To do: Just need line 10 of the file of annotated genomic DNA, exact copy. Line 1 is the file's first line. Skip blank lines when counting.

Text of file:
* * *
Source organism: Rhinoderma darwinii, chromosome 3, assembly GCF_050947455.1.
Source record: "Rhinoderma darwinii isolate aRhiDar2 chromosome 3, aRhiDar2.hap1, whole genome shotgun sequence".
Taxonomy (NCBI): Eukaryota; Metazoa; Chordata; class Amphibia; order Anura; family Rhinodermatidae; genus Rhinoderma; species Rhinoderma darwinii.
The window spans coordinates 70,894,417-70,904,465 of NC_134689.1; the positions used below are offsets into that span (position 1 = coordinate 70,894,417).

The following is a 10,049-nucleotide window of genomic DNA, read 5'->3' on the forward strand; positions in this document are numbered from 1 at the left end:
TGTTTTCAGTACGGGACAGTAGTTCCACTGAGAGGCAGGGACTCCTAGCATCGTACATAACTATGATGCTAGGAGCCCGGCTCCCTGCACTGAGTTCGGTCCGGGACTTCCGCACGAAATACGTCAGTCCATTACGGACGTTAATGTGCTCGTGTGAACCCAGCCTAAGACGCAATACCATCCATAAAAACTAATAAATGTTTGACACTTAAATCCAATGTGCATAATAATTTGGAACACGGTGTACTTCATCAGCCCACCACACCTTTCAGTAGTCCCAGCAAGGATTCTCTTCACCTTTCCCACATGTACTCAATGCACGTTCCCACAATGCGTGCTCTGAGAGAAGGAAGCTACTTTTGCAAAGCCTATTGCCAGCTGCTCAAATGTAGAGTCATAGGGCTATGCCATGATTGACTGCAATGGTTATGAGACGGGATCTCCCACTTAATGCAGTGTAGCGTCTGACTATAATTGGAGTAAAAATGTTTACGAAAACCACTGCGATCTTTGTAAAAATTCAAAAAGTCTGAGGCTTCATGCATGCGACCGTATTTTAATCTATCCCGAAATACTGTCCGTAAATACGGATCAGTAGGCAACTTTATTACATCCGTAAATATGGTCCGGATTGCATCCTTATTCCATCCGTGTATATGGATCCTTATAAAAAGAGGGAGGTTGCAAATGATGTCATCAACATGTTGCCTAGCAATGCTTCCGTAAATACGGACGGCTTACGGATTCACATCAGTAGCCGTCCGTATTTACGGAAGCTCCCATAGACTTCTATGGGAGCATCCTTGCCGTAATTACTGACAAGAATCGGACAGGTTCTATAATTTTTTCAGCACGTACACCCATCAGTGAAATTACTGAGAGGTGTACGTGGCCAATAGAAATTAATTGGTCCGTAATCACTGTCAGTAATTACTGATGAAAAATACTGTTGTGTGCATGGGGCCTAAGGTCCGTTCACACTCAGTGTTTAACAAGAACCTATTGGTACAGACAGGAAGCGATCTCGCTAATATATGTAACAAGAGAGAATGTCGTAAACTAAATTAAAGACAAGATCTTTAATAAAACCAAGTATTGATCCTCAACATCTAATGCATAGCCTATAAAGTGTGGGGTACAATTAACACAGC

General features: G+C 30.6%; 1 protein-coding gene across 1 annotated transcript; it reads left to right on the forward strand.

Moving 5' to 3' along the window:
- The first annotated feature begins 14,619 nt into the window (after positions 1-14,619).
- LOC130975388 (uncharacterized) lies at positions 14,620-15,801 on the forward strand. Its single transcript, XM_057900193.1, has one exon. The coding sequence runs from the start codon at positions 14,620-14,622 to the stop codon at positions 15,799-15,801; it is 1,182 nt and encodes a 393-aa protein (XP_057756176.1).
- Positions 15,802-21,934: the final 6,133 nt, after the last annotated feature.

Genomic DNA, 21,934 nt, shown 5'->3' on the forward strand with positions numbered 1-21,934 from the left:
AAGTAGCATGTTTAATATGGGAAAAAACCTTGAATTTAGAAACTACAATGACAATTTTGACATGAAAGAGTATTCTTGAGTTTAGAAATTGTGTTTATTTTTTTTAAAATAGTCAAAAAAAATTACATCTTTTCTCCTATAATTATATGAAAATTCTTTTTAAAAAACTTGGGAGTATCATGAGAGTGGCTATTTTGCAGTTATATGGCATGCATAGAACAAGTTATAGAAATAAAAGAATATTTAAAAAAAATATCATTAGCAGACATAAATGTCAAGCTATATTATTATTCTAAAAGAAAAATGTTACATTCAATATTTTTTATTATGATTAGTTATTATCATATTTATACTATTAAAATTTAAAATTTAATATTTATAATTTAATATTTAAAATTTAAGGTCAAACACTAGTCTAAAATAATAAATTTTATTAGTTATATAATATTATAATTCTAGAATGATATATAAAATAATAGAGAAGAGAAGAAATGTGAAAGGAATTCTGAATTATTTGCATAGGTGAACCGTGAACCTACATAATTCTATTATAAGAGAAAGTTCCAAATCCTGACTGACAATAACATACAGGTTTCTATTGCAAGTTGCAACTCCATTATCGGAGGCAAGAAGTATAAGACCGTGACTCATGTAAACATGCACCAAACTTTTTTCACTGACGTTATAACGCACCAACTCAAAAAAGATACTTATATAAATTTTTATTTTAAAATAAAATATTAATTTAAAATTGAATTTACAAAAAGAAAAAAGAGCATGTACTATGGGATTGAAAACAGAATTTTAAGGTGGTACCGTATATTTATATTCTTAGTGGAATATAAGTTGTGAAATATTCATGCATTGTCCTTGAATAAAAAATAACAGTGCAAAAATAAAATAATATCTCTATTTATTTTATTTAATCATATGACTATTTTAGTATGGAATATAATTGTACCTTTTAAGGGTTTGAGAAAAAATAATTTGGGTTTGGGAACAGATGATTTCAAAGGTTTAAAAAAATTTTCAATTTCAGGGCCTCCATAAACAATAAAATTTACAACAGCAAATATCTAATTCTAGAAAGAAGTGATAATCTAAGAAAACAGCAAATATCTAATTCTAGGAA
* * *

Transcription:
- LOC130975388 (uncharacterized) lies at positions 14,620-15,801 on the forward strand. Its single transcript, XM_057900193.1, has one exon. The coding sequence runs from the start codon at positions 14,620-14,622 to the stop codon at positions 15,799-15,801; it is 1,182 nt and encodes a 393-aa protein (XP_057756176.1).